Criticism over inaction at travellers sites in Billington and other parts of Central Bedfordshire is prompting the council to toughen its stance.
Temporary traveller sites and more staff to deal with gipsy and traveller-related issues are part of a package of responses by the local authority.
It appears lessons are being learned from actions taken over the Greenacres and The Stables travellers’ sites in Billington.
A half-a-million-pound budget including two new officer posts, and new temporary 28-day sites are in the pipeline, according to a report to the council’s sustainable communities overview and scrutiny committee.
Meanwhile, South-West Bedfordshire MP Andrew Selous has been seeking leave to bring in a Bill on local authorities and housing provision for gipsy and traveller communities, which has had its first reading in Parliament.
The legislation would potentially include:
> making provision for the conversion of caravan sites into settled accommodation;
> requiring local authorities to provide temporary caravan stopping sites where there is a demonstrated need;
> creating a criminal offence of unauthorised encampment;
> making provision about the education of gipsy and traveller children;
> and requiring schools to have regard to gipsy and traveller culture and heritage in teaching.
There are 38 permanent gipsy and traveller sites in Central Bedfordshire, a further two which are council-owned, and nine for travelling showpeople.
The majority are “well run and integrated with the local community, and very few issues reported”, says the report.
It lists the challenges the council has faced at Billington, saying: “Some sites are more complex, pose more challenges and need more input.”
The council has been dealing with “breaches of planning permissions, absence of licensing, sub-letting of caravans, and unsafe infrastructure relating to sewage, clean water and electricity”.
Other issues have included “anti-social behaviour, crime, including previous reports of modern day slavery, and local community concerns and impact”.
Measures have been taken by the council in response to past complaints, which the report outlines.
Stakeholder groups for residents and parish councils are established and working well, the document explains.
There is “significantly improved information and intelligence about plots, owners and interested parties, reduced fly-tipping, and abatement notices served on some unsafe caravans”.
Alternative accommodation has been provided for some tenants, and CBC makes regular visits to engage with residents.
Enforcement work has begun and PCNs issued, adds the report, while the local authority is also issuing “personal circumstance questionnaires”.
There is also a section focusing on the council’s approach to unauthorised encampments (UAEs).
This has involved prevention work, such as barriers and ditches, at 15 sites, obtaining an injunction “prohibiting 11 individuals from setting up UAEs in our area” and “protecting parcels of land from UAEs”.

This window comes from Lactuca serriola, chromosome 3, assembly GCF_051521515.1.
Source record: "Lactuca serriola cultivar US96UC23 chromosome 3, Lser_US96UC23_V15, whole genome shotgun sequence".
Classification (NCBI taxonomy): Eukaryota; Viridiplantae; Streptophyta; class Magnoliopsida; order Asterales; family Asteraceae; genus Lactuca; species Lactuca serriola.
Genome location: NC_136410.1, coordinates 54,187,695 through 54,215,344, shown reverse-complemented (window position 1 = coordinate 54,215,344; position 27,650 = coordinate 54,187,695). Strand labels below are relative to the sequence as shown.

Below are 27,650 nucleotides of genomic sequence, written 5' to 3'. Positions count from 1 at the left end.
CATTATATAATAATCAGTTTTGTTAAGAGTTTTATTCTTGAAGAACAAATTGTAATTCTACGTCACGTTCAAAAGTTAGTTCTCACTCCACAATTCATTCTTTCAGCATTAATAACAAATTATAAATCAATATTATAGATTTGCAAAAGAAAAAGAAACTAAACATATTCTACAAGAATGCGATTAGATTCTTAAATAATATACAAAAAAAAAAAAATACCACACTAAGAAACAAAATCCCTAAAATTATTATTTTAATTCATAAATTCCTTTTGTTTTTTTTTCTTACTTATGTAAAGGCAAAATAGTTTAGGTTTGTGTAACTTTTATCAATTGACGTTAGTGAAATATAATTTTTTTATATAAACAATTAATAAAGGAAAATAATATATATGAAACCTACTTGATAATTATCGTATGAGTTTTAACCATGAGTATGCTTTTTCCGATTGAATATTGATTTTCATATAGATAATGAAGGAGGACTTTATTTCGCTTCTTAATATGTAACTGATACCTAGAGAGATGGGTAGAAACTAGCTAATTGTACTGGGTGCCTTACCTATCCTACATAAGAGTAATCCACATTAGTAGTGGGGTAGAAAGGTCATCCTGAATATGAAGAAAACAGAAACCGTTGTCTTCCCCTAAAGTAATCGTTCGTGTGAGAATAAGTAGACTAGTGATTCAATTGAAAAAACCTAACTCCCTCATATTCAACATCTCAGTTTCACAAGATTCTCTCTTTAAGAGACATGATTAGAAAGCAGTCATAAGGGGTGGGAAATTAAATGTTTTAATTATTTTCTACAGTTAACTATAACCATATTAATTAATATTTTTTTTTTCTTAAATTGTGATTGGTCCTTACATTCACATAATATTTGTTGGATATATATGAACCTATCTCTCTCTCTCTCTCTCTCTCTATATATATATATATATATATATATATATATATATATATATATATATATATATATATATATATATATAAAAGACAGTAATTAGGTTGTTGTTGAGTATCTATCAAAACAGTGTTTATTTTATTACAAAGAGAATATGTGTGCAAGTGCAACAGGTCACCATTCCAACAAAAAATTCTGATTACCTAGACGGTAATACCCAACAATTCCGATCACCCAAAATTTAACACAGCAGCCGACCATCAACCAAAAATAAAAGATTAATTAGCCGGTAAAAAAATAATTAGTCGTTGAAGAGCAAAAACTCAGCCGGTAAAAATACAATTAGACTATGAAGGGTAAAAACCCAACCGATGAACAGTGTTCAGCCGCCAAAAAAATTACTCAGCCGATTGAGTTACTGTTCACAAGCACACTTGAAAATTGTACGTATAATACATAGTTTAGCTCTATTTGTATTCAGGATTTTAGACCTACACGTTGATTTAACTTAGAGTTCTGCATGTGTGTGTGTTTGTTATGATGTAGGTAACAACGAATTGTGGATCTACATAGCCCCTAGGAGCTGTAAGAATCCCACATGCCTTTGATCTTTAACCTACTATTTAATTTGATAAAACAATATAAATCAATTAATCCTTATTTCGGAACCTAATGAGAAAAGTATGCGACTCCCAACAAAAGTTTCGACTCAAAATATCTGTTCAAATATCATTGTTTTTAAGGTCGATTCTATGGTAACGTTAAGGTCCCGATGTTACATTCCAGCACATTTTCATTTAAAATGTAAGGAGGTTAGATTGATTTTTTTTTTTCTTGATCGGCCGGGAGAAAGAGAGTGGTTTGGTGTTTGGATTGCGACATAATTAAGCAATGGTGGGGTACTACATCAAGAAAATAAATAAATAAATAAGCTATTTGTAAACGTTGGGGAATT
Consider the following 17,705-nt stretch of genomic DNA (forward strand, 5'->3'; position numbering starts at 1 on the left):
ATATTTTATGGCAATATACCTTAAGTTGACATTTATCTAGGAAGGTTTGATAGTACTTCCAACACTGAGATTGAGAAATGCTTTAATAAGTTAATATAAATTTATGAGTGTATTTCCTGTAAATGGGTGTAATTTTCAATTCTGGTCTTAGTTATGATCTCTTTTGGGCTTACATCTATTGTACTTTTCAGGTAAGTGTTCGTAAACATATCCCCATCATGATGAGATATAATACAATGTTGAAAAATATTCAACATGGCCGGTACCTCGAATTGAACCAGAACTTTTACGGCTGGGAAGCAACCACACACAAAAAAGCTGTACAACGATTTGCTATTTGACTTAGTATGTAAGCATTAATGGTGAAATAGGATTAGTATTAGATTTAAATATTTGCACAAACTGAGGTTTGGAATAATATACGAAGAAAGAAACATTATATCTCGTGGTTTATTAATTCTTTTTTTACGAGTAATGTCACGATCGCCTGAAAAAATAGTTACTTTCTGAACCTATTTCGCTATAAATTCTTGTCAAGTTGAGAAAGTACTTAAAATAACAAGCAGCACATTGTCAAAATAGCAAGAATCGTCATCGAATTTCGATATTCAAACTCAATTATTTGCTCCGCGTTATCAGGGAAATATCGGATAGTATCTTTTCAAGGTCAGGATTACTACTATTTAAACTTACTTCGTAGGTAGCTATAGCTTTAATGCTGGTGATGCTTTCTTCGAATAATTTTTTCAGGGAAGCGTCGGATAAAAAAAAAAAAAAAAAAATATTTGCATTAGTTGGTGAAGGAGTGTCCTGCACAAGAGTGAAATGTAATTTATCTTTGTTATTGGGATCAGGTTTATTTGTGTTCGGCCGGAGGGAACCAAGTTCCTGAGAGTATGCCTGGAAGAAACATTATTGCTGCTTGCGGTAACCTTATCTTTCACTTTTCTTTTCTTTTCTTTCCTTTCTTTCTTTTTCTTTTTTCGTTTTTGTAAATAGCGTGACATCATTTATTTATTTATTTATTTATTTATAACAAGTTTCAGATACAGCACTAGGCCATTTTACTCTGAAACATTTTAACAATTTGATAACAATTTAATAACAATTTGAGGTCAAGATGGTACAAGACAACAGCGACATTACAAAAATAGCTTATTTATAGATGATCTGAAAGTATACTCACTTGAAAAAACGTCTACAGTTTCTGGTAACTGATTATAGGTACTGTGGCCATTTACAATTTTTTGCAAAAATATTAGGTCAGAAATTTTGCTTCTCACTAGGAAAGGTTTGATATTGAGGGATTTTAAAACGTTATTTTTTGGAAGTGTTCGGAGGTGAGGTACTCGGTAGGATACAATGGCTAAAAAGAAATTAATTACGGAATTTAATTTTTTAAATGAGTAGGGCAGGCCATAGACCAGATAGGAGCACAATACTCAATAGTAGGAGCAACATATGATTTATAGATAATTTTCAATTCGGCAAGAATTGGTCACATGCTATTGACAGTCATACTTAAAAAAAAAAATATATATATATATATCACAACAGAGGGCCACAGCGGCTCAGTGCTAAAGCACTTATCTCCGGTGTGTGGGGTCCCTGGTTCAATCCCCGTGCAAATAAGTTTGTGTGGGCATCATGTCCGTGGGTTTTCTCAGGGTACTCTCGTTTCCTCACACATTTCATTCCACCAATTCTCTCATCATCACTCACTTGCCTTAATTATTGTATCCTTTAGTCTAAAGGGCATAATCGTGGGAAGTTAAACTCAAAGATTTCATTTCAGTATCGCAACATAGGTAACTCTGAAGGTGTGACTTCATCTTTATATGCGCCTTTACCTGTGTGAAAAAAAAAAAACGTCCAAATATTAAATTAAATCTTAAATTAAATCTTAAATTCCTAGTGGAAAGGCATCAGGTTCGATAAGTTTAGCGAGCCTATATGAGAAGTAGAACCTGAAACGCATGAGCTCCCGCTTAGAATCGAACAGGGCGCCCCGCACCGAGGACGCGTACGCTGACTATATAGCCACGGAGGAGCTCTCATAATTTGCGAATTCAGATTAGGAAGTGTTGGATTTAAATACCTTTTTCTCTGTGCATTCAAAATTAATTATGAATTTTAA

CBC has appointed a full-time UAE officer, and has been lobbying government with the help of local MPs, including Mr Selous, to strengthen legislation.
The report says the number of UAEs has fallen from 95 between January and September last year to 70 in the same period this year.
Of these, 54 were on local authority-owned land last year, with 25 in 2018.
The council admits it wants to learn from Billington in its approach to working elsewhere in Central Bedfordshire.
It hopes the temporary stopping sites (TSS) will continue to cut the number of UAEs.
These managed TSS will allow for short stays, “normally 28 days”, says the report.
Toilets, water, and waste collection will be provided, and the sites will be located in non-residential areas, with access to core services.
The occupants will pay rent and a deposit, while travellers will “sign a licence to occupy which is supported by police S.62 powers”.
The two new permanent officer posts will increase the council’s capacity for engagement and enforcement, adds the report.
Their role will include:
• manage both enforcement and engagement approaches ensuring a consistent and agreed approach by the council;
• provide a central hub for broader issues and act as the contact on gipsy and traveller matters for the council, public and travelling community;
• manage the TSS, improving access by the gipsy and traveller community to council services;
• support the development of collaborative working between the council and
the travelling community;
• develop networks with specialist gipsy and traveller organisations (nationally and locally) to develop best practice in Central Bedfordshire;
• and create specialist legal networks to ensure enforcement is successful.
The council has to agree to identify suitable land for TSS, having presented a business case for approval.
And councillors will be asked to support the recommendations set out in the presentation on gipsy and traveller responsiveness.
If agreed at a meeting on Thursday (November 22), the package of measures will go to the executive “to decide that the necessary funding should be included in the council’s medium-term fiscal policy”.